Featured Cover Home on the cover of
Sir Alfred Bossom's Dallas mansion was built in the 1920's by the renowned English architect who was responsible for Dallas' first skyscraper, the Magnolia Building. Bossom, who later served in the British Parliament, also designed a 20 story addition to the Adolphus Hotel and collaborated with Frank Lloyd Wright on the Imperial Hotel in Tokyo.
This 22 room Elizabethan marvel includes a full basement, 6 bedrooms and 6.5 baths, 35 closets, 10 in the master suite alone. There are 8 fireplaces and a third floor ballroom boasts its own kitchen.
Attention was paid to the smallest details, with marble thresholds, high beamed ceilings and wide plank flooring.
The formal gardens were the setting for the first performance of Ballet Dallas. It is also featured in the American Institute of Architects "Guide to Dallas Architecture".
The stair hall is three stories high with the original balustrades. The 33' Drawing Room has an oversize granite fireplace. The 25' Dining Hall features a rug reported to formerly grace the floors of the Treaty Room at the White House.
This double gated 1.2 acre estate features multi-level gardens with the original in-ground fountain, diving pool and a Guesthouse with 2 bedrooms, 2 baths, slate floored living room with beamed ceilings, and kitchen with granite counters. There is an absolutely breathtaking, mature lighted Oak tree, which is nearly as big as the home. It graces the back of the main home and by the pool and guest house.
Located near the Lakewood Country Club and lovely outdoor shopping center with movie theater. See the map below.
Click Here to take a virtual tour right now of this magnificent, historical home!
Contact Marilyn Hoffman: 214-698-1736
From the Dallas newspaper article recently:
The three-story mansion built and designed by renowned English architect Sir Alfred Bossom is in a wooded area eight minutes from downtown Dallas. Featured on national television, the 22-room English Tudor mansion was completed in the 1920s.
Bossom was responsible for Dallas' first skyscraper, the Magnolia Building, and collaborated with Frank Lloyd Wright on the Imperial Hotel in Tokyo. He also designed the Petroleum Building in Houston and the Harriman house on Long Island, N.Y. He came to the U.S. to collaborate with George Crawley on the Phipps estate, Old Westbury Gardens and on Long Island's Gold Coast. Bossom also built more than 300 skyscrapers.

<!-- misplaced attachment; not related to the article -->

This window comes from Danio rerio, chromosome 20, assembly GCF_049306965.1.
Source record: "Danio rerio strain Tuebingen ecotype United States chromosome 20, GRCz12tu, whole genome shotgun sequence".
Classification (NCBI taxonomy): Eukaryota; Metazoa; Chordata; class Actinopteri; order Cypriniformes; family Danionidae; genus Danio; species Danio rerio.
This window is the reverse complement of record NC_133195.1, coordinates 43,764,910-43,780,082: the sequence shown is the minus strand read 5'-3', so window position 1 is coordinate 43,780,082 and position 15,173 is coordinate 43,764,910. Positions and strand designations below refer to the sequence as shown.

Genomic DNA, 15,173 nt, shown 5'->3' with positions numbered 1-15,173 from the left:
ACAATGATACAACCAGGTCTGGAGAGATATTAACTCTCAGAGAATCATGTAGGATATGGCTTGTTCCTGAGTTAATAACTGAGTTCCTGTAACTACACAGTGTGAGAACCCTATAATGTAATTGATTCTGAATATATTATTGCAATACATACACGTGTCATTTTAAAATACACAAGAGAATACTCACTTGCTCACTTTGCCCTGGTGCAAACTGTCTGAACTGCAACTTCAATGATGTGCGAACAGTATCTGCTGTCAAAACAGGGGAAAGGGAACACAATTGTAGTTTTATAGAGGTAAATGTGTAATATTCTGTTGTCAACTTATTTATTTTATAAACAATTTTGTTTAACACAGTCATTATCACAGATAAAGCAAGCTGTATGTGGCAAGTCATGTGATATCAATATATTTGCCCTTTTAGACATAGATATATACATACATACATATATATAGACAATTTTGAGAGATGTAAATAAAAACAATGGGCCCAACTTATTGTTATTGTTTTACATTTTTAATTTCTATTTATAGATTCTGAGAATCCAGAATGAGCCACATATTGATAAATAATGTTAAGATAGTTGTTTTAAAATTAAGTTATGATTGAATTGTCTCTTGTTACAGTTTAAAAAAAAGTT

If you wanted to build a house that would last a century or so, you might pour a foundation many feet deep and use steel for the frame. That was what Bossom did when he designed this English Tudor-style three-story manor for Arthur Kramer, president of A. Harris and Co., which became Sanger Harris.
The home's period details include half-timber construction, hand-carved porticos and gables and deep-set, leaded casement windows.
The home includes eight fireplaces, as well as a basement fitted with a coal chute, a chicken coop and a wine cellar.
There are 35 closets, 10 in the master suite alone, and each of the six bedrooms has a bath.
A third-floor ballroom has its own kitchen, marble thresholds, high-beamed ceilings and wide-plank flooring.
There is approximately 8,000 square feet of living space in the main home and about 1,300 square feet of living space in the guesthouse.
This historic home has been featured in several movies and on the cover of Robb Report Magazine. The gardens were the setting for the first performance of Ballet Dallas. It also is featured in the American Institute of Architects' Guide to Dallas Architecture.
The home's stair hall is three stories with the original balustrades.
The 35-foot drawing room has a large granite fireplace and there is a 22-foot pine-paneled dining hall and a formal library that adjoins a 55-foot gallery.
This double-gated 1.2-acre estate features multi-level gardens with the original in-ground fountain, a pool and a guesthouse with two bedrooms, two baths, slate flooring in the living room with beamed ceilings and a kitchen with granite countertops. French doors open onto a 60-foot herringbone brick and flagstone terrace and a covered porch.
The home is offered furnished with antiques, furnishings and oriental rugs.
The owner will trade the home for a ranch, a larger home or rare coins.
For details, contact Hoffman International Properties at 214-698-1736 or www.magnificentproperties.com